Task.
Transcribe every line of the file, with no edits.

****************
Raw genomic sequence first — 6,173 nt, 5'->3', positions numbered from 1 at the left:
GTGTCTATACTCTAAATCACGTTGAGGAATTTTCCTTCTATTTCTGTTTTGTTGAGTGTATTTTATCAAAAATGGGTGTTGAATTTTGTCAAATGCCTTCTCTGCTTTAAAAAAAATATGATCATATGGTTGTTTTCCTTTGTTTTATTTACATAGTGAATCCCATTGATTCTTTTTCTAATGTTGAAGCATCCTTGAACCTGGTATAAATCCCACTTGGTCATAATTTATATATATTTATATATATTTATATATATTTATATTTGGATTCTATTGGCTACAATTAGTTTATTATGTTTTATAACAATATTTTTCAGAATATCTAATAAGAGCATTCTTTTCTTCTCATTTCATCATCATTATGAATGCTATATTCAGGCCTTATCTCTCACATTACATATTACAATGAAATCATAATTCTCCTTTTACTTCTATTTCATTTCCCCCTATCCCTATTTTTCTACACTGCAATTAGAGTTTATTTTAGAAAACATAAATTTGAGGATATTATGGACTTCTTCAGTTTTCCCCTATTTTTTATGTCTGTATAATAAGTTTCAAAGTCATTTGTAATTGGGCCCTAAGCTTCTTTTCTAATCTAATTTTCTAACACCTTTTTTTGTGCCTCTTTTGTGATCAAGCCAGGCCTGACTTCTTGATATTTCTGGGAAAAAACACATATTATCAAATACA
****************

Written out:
Raw genomic sequence first — 6,173 nt, 5'->3', positions numbered from 1 at the left:
GTGTCTATACTCTAAATCACGTTGAGGAATTTTCCTTCTATTTCTGTTTTGTTGAGTGTATTTTATCAAAAATGGGTGTTGAATTTTGTCAAATGCCTTCTCTGCTTTAAAAAAAATATGATCATATGGTTGTTTTCCTTTGTTTTATTTACATAGTGAATCCCATTGATTCTTTTTCTAATGTTGAAGCATCCTTGAACCTGGTATAAATCCCACTTGGTCATAATTTATATATATTTATATATATTTATATATATTTATATTTGGATTCTATTGGCTACAATTAGTTTATTATGTTTTATAACAATATTTTTCAGAATATCTAATAAGAGCATTCTTTTCTTCTCATTTCATCATCATTATGAATGCTATATTCAGGCCTTATCTCTCACATTACATATTACAATGAAATCATAATTCTCCTTTTACTTCTATTTCATTTCCCCCTATCCCTATTTTTCTACACTGCAATTAGAGTTTATTTTAGAAAACATAAATTTGAGGATATTATGGACTTCTTCAGTTTTCCCCTATTTTTTATGTCTGTATAATAAGTTTCAAAGTCATTTGTAATTGGGCCCTAAGCTTCTTTTCTAATCTAATTTTCTAACACCTTTTTTTGTGCCTCTTTTGTGATCAAGCCAGGCCTGACTTCTTGATATTTCTGGGAAAAAACACATATTATCAAATACA